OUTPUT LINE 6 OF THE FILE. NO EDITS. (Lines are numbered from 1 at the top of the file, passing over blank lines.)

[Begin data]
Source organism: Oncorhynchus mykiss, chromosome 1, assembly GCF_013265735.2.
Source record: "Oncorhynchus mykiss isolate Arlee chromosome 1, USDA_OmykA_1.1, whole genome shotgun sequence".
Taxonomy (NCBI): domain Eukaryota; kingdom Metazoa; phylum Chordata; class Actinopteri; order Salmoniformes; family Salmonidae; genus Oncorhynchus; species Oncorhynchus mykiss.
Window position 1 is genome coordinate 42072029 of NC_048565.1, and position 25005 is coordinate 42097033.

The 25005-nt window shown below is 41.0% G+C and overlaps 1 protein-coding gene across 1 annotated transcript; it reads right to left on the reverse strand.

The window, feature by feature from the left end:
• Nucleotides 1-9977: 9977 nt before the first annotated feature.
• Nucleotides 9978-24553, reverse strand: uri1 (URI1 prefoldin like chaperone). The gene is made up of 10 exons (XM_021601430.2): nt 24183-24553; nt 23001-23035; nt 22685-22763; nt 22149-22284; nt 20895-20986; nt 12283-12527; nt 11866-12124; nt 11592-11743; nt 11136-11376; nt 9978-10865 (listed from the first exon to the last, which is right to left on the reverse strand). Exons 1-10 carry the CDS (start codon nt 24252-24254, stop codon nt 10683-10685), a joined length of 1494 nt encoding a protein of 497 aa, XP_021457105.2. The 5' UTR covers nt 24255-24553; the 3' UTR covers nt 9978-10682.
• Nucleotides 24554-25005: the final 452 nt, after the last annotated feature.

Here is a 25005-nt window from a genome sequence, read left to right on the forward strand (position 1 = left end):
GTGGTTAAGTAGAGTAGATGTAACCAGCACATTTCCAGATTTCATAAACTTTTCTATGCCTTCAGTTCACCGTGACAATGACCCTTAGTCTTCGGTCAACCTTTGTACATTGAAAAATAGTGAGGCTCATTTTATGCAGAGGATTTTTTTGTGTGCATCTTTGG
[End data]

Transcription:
The window, feature by feature from the left end: